olympus-trip-35By the time I was 16, my interest in photography had changed but not diminished (though I was much less comfortable in front of the camera – good old body issues starting at that age). I somehow ended up talking about photography with a teacher at school who was, herself, interested in the art and science. She told me that there was a darkroom in the science block that I could use it if I wanted to. So armed with my parents Olympus Trip 35, I decided to do a GCSE qualification in the year before my A-Level exams.

It was great. The course – I was the only one in the school doing it – was overseen by the teacher who had introduced me to the dark-room. I had to study for an exam (which I sat on my own), learned some of the basic technical aspects of photography. I had to take photos, develop them and present them in a portfolio alongside descriptions of what I had shot and why. I took close-ups of tree bark, reflections in show windows, portraits of my brother and went to shoot the 1991 London marathon.

All the photography was in black and white. I still have the portfolio.

After that I let photography slip away. I had other interests. I didn’t have a camera for many years and I had not enough interest in photography to invest in one. Eventually in my late 20’s I bought a cheap point-and-shoot. It was pretty rubbish and only good for taking snaps at events. By the time I was in my mid-30’s smartphones all had cameras. I went to Peru with the woman I would later marry and we bought another point-and-shoot but one with a really impressive zoom, which was really useful for trying to capture the mountains.

In the last few years, however I have really fallen back in love with photography. Both learning about great photographers and photography technique, as well as taking as many photos as I can.

fujifilm_x-pro1For my 40th birthday, I invested in a really lovely camera – a Fuji X-Pro 1. It is a four-thirds mirrorless camera and I have a couple of prime lenses (18mm and 27mm) which came with the camera. The 27mm is 41mm equivalent on a full-frame camera and as a result, seems to be the perfect focal length for pretty much everything I want to shoot.

Because I believe that you learn by doing, I try to shoot as much as I can. And I particularly enjoy trying to make photos of people on the streets. Obviously I now have the benefit of a digital camera so there is really no limits to the number of photographs that I can take. However I like the idea of having to think about the composition and setting on my camera before I start shooting and then only taking a small number of photos (rather than putting the camera on burst mode and adopting a ‘spray and pray’ approach).

I also really enjoy getting inspired by other (often, but not always, well known) photographers. My current obsessions are people like:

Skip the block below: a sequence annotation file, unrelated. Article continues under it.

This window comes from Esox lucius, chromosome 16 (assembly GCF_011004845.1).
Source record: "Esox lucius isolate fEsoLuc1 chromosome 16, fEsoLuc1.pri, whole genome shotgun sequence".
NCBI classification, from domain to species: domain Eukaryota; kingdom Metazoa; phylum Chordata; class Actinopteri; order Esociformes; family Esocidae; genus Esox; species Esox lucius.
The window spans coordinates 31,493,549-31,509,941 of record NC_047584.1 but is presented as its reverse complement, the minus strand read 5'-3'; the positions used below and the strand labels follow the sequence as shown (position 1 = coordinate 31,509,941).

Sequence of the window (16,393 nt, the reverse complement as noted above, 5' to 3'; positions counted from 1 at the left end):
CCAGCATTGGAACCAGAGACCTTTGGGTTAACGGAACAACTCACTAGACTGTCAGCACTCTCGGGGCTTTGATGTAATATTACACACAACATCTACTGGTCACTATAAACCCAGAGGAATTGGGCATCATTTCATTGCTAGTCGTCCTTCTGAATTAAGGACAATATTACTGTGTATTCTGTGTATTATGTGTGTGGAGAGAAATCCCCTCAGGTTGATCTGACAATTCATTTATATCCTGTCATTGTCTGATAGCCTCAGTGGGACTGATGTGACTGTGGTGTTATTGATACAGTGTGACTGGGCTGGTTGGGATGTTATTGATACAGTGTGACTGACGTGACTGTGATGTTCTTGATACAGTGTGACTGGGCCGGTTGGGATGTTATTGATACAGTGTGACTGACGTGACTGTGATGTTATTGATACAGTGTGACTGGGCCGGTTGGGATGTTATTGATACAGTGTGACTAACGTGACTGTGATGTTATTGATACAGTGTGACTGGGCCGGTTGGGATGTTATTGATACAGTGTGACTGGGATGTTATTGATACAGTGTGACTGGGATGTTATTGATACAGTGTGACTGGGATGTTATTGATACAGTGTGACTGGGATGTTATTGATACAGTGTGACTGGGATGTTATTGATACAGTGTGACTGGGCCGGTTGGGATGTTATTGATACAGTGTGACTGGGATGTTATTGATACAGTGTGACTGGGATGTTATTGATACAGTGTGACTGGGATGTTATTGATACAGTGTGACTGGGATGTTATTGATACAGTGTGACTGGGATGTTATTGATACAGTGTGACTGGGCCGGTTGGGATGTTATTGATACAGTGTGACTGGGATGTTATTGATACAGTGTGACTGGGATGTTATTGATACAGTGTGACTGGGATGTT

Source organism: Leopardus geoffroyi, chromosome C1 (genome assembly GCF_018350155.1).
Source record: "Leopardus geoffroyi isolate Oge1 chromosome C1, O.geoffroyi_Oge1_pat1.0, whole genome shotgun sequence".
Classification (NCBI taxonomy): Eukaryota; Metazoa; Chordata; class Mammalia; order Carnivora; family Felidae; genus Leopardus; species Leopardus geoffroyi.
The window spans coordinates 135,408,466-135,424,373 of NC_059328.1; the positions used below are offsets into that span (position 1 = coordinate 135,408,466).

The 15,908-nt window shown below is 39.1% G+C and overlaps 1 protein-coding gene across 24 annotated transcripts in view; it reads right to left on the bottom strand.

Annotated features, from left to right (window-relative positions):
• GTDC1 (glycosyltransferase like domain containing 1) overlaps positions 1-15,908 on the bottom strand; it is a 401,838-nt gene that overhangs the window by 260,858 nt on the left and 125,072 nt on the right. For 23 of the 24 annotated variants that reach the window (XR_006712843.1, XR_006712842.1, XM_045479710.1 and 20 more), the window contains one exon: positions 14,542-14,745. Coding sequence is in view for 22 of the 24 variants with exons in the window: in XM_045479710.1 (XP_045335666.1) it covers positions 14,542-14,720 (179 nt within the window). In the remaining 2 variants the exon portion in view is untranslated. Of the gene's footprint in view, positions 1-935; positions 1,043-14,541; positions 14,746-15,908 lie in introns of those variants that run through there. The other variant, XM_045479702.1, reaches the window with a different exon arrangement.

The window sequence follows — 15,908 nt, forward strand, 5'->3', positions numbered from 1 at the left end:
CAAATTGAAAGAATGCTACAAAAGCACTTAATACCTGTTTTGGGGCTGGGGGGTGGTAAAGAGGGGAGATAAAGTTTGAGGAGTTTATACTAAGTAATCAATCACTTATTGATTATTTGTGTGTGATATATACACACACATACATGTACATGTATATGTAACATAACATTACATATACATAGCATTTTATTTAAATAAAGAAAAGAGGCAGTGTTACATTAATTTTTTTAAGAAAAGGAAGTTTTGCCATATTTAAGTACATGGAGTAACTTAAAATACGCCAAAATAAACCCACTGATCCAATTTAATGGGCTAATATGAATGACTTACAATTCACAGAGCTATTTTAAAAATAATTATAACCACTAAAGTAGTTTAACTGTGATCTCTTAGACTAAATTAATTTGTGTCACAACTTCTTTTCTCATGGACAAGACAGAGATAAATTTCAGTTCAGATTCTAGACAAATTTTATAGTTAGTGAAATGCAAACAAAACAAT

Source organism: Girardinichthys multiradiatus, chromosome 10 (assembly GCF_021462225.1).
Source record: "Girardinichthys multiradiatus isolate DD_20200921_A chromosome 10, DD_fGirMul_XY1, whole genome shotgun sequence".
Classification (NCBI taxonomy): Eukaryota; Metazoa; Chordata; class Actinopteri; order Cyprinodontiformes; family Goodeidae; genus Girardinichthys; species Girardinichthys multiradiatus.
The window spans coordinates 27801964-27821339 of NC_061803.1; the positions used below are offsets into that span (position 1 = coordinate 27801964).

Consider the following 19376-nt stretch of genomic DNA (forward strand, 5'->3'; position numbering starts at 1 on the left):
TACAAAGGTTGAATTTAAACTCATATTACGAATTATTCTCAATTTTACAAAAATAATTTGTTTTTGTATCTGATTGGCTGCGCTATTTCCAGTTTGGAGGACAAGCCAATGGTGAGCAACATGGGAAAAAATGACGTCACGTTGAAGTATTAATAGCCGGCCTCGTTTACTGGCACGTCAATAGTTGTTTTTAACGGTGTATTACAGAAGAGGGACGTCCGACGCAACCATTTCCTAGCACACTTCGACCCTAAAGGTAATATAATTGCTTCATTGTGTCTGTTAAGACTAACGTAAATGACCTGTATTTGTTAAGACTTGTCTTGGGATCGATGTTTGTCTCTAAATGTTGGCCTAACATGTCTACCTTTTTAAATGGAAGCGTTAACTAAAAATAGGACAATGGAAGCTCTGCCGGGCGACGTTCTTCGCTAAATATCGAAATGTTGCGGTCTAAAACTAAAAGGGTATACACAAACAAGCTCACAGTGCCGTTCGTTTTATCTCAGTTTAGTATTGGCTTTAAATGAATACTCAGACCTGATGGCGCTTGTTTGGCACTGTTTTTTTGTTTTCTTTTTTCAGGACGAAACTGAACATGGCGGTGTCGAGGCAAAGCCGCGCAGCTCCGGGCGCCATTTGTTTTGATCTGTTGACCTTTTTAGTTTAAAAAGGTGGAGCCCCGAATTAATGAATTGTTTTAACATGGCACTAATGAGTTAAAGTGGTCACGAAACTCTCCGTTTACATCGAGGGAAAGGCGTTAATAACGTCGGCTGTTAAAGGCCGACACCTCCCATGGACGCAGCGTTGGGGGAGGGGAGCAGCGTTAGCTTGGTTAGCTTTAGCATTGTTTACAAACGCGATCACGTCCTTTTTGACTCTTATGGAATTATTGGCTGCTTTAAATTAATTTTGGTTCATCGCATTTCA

• Henri Cartier-Bresson – the original and still the best!
  • Bruce Gilden – I don’t really like how Gilden shoots on the street but I love that he has such a recognisable style
  • Garry Winogrand – shot in New York in the 1950’s / 60’s / 70’s capturing the spirit of the city
  • Martin Parr – I love the fact that Parr’s photos are so recognisable. Sadly he’s got a reputation for being a challenging person
  • Rebecca Lepkoff – another New York photographer who took amazing street photos in her neighbourhood
  • Joel Meyerowitz – an early adopter of colour film, Joel’s career continues to be amazing
  • Boogie – this guy really has guts and takes some incredibly challenging photos. I’d love to be 1% as brave as Boogie
  • Helen Levitt – starting in the late 1930’s, Levitt took amazing street photos on her Leica
  • Lee Jeffries – simply amazing photos of people living – rather than hanging out – on the streets.
  • Diane Arbus – the tragedy of Arbus’ life is perhaps reflected in the marginalised and ‘un-beautiful’ subjects of her work
  • Saul Leiter – yet another New York photographer who is really only recently getting the recognition he deserves

So that is me and photography. There has always been a thread of photography in my life. I never really pursued it so as a result I have never really been very good. But I’m trying to take photos as much as I can now. And my ultimate aim? End up having taken half a dozen really good photos in my life. That would be fantastic.

National Cross 2015

Yesterday I went to the National Cross on Hampstead Heath to watch thousands of runners do battle with the hills and mud. What became pretty obvious, was that I prefer to be behind the camera than pulling on my spikes and struggling around. I should probably have been running, but I’m really happy with the shots that I took and to be honest I’d have probably been last had I been running, so I probably swerved a bullet there! Hope you enjoy the pics (click on them to enlarge) …